Today is the day! Justice League reviews are here. They are decided mixed as expected but there is a lot of praise for DC and Warner Bros. moving in the rifght direction. Here’s a selection of what the critics had to say:
Justice League is the real deal. It’s an epic ensemble of super heroes. It’s the most fun you’ll have with Batman and his super friends, until their next adventure together, and marks the beginning of a brand new era of super heroes on the DC side of the spectrum. 4 out of 5 stars.
The increasingly turgid tales of Batman and Superman — joined, unfortunately for her, by Wonder Woman — trudge along to ever-diminishing returns in Justice League. Garishly unattractive to look at and lacking the spirit that made Wonder Woman, which came out five months ago, the most engaging of Warner Bros.’ DC Comics-derived extravaganzas to date, this hodgepodge throws a bunch of superheroes into a mix that neither congeals nor particularly makes you want to see more of them in future. Plainly put, it’s simply not fun. Batman v Superman: Dawn of Justice grossed $872.7 million worldwide last year, apparently about enough to justify its existence, and the significant presence of Gal Gadot as Wonder Woman in this one might boost its returns a bit higher than that.
Warner Bros. doesn’t seem to have settled on a consistent tone — or even a range of tones — for their superhero epics in the way that their distinguished competition at Marvel has, but what works here comes very close to overpowering all the things that don’t. (Believe the rumors about Henry Cavill’s badly-digitally-hidden mustache, though.) “Justice League” may not represent the alchemic assemblage that “The Avengers” was, but now that these super not-quite-friends have saved their universe, they might eventually rescue their cinematic one as well.
I’m happy to say, fans on both sides of the DCEU debate will get plenty of what they hope for, while mainstream audiences are definitely going to be perhaps the most all-around pleased and enthusiastic about Justice League. It retains enough of the DNA of the previous films to be recognizable as their successor, while carving out a new space closer to the tone and style of action-adventure superheroism found in Wonder Woman. And it offers average movie-goers the sort of chest-swelling sense of heroism and pure joyful entertainment they love and reward with their hard-earned dollars at the box office.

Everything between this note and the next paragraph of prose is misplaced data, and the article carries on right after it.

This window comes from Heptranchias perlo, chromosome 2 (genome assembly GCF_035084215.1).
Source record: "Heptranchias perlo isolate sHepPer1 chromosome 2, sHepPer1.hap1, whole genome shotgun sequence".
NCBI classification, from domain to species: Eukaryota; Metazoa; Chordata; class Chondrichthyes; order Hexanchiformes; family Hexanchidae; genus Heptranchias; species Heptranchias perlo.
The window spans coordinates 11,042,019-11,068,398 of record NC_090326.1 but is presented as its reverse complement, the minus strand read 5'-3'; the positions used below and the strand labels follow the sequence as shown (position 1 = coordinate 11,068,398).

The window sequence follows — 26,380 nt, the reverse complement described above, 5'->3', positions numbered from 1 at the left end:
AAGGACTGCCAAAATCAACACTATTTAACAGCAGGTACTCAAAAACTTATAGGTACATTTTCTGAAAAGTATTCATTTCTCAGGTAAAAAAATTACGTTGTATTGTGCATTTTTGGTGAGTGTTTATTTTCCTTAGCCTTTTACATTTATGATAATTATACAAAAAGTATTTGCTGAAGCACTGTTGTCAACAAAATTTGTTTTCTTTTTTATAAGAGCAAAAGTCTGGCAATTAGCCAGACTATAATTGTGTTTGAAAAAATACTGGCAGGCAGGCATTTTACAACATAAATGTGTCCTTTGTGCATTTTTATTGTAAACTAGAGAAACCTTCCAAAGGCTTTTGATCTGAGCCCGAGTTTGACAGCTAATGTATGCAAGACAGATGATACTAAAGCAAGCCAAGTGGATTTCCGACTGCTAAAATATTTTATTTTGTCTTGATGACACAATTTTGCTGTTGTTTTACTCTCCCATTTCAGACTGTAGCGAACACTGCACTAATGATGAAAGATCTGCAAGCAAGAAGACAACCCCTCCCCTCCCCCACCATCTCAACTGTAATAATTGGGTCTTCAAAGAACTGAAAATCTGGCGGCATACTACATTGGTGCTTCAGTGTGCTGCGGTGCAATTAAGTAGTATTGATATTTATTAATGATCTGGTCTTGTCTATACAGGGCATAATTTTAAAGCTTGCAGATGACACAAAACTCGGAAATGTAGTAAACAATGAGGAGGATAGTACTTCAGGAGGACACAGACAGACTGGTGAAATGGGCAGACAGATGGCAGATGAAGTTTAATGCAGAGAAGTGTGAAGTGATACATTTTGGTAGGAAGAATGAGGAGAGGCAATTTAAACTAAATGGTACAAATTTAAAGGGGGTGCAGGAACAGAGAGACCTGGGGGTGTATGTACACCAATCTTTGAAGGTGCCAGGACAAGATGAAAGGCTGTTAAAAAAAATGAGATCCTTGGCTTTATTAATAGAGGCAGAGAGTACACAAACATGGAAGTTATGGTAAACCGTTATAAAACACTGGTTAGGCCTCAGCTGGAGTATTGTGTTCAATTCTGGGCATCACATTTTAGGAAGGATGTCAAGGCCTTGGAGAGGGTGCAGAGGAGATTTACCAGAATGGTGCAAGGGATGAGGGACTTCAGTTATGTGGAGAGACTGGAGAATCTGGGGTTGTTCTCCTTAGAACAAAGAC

Warner Bros. and DC Films had two major goals to achieve with Justice League. First, to cleanse the palette of those turned off by the relentlessly grim BvS; and second, to make viewers enjoy these superheroes enough to want to see further screen appearances by them. Justice League mostly succeeds in accomplishing those two key objectives, despite its sloppy execution. It’s messy and flawed but it still offers enough entertainment value (mostly thanks to its likable characters) to make it worthwhile.
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Fuelled by his restored faith in humanity and inspired by Supermans selfless act, Bruce Wayne enlists the help of his newfound ally, Diana Prince, to face an even greater enemy. Together, Batman and Wonder Woman work quickly to find and recruit a team of metahumans to stand against this newly awakened threat. But despite the formation of this unprecedented league of heroes – Batman, Wonder Woman, Aquaman, Cyborg and The Flash – it may already be too late to save the planet from an assault of catastrophic proportions.
Justice League stars Ben Affleck as Bruce Wayne/Batman, Henry Cavill as Clark Kent/Superman and Gal Gadot as Diana Prince/Wonder Woman. Joining them are Jason Mamoa as Arthur Curry/Aquaman, Ray Fisher as Victor Stone/Cyborg, and Ezra Miller as Barry Allen/The Flash.
The film is directed by Zack Snyder and Joss Whedon from a screenplay by Chris Terrio. Justice League hits cinemas on November 17th 2017 from Warner Bros. and DC Entertainment.